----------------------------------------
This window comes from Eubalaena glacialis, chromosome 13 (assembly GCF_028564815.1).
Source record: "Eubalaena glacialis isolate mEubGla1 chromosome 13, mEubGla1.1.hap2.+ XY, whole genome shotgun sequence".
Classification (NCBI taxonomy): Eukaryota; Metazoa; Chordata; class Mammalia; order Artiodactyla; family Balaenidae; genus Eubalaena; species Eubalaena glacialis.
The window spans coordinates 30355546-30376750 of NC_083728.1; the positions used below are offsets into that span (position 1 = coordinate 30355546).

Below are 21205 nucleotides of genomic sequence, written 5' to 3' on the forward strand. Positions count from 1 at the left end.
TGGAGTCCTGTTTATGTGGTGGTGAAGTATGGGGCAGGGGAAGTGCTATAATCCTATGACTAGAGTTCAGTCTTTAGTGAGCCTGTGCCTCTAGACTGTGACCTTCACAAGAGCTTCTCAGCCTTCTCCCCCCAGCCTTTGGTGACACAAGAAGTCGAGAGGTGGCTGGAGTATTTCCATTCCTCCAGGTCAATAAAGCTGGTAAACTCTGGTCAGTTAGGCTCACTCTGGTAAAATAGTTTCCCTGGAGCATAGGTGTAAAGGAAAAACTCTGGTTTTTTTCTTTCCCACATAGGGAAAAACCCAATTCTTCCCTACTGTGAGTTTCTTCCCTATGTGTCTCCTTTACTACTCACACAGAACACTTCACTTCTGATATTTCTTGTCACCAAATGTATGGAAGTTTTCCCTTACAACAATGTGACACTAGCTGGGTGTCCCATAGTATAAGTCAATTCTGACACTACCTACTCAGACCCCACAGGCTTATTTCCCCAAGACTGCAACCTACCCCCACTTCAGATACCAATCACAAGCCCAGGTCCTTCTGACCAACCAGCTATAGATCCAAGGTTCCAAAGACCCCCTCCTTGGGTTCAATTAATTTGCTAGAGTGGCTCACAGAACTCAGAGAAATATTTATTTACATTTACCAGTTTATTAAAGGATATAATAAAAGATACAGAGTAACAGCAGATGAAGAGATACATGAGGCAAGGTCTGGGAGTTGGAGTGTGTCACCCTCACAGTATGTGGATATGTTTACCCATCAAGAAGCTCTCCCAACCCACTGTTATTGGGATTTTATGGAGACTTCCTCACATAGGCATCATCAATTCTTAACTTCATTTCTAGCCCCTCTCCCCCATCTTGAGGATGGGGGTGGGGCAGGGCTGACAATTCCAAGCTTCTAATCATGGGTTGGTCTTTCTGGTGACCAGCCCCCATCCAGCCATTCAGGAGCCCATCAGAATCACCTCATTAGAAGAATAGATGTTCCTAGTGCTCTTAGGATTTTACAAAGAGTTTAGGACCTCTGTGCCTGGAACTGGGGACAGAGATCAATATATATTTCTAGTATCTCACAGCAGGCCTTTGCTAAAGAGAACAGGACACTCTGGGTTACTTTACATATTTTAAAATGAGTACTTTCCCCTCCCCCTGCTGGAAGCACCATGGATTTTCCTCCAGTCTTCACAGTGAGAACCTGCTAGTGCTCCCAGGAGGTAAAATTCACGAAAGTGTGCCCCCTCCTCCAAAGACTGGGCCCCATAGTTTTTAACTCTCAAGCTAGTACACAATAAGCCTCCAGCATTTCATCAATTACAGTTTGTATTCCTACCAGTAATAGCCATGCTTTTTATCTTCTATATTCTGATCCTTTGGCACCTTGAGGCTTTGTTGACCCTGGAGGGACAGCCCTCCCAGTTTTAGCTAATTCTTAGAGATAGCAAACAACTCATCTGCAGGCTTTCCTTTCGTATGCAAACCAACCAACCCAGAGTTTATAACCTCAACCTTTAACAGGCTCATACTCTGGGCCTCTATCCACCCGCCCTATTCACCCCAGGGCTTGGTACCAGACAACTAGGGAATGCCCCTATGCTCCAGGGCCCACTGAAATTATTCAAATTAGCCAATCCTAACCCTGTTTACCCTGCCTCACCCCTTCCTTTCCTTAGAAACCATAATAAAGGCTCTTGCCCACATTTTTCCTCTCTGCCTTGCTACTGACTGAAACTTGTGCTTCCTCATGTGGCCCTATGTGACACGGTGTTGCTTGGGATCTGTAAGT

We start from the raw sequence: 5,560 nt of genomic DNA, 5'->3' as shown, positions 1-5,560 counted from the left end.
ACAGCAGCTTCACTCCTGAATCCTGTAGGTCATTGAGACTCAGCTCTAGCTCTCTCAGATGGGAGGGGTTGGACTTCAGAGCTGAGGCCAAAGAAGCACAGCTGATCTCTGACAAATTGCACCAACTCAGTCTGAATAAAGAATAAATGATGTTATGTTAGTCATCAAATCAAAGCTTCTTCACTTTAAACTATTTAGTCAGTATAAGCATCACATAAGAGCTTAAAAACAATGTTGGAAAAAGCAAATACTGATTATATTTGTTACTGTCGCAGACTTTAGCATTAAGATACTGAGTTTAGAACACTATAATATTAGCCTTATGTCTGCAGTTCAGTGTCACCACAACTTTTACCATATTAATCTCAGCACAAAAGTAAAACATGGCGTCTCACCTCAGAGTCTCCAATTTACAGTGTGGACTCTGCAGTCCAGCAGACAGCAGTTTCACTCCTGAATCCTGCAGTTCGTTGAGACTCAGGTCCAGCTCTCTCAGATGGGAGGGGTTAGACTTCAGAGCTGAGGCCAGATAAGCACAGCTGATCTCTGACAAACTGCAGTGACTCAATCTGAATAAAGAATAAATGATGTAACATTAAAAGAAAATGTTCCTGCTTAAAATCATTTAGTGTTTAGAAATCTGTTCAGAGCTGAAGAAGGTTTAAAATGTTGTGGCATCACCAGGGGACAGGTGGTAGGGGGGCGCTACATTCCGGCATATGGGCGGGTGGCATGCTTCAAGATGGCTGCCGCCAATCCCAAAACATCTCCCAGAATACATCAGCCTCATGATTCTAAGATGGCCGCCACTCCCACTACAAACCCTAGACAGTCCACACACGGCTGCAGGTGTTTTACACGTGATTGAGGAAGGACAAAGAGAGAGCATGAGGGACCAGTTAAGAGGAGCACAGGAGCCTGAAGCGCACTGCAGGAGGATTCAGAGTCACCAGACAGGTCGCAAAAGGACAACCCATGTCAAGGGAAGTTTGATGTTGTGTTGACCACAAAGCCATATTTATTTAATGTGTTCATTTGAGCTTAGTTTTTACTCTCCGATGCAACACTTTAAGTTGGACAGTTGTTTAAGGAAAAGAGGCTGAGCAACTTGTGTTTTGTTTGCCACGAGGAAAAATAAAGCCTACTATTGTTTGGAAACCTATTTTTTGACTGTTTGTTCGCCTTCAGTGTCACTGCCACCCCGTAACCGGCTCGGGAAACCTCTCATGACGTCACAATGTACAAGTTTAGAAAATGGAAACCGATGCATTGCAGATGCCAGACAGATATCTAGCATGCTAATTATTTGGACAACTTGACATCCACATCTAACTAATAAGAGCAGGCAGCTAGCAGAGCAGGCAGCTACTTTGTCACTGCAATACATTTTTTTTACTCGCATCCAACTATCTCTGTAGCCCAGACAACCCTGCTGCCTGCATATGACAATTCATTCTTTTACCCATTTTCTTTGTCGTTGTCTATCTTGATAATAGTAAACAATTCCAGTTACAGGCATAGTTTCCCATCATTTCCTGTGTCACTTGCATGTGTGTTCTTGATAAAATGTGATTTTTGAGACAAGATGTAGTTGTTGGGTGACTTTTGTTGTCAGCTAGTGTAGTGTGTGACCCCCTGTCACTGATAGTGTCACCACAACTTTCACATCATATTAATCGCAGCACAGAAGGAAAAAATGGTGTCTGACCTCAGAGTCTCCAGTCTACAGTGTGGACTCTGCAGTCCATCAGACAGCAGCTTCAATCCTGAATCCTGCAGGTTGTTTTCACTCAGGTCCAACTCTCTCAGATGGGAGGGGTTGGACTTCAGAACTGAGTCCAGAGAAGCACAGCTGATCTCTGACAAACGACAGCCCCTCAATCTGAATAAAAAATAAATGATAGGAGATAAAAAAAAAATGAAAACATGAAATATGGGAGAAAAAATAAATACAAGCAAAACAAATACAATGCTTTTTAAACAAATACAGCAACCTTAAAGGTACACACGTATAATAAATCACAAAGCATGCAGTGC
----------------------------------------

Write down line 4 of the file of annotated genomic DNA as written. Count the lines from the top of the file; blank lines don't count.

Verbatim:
The window spans coordinates 30355546-30376750 of NC_083728.1; the positions used below are offsets into that span (position 1 = coordinate 30355546).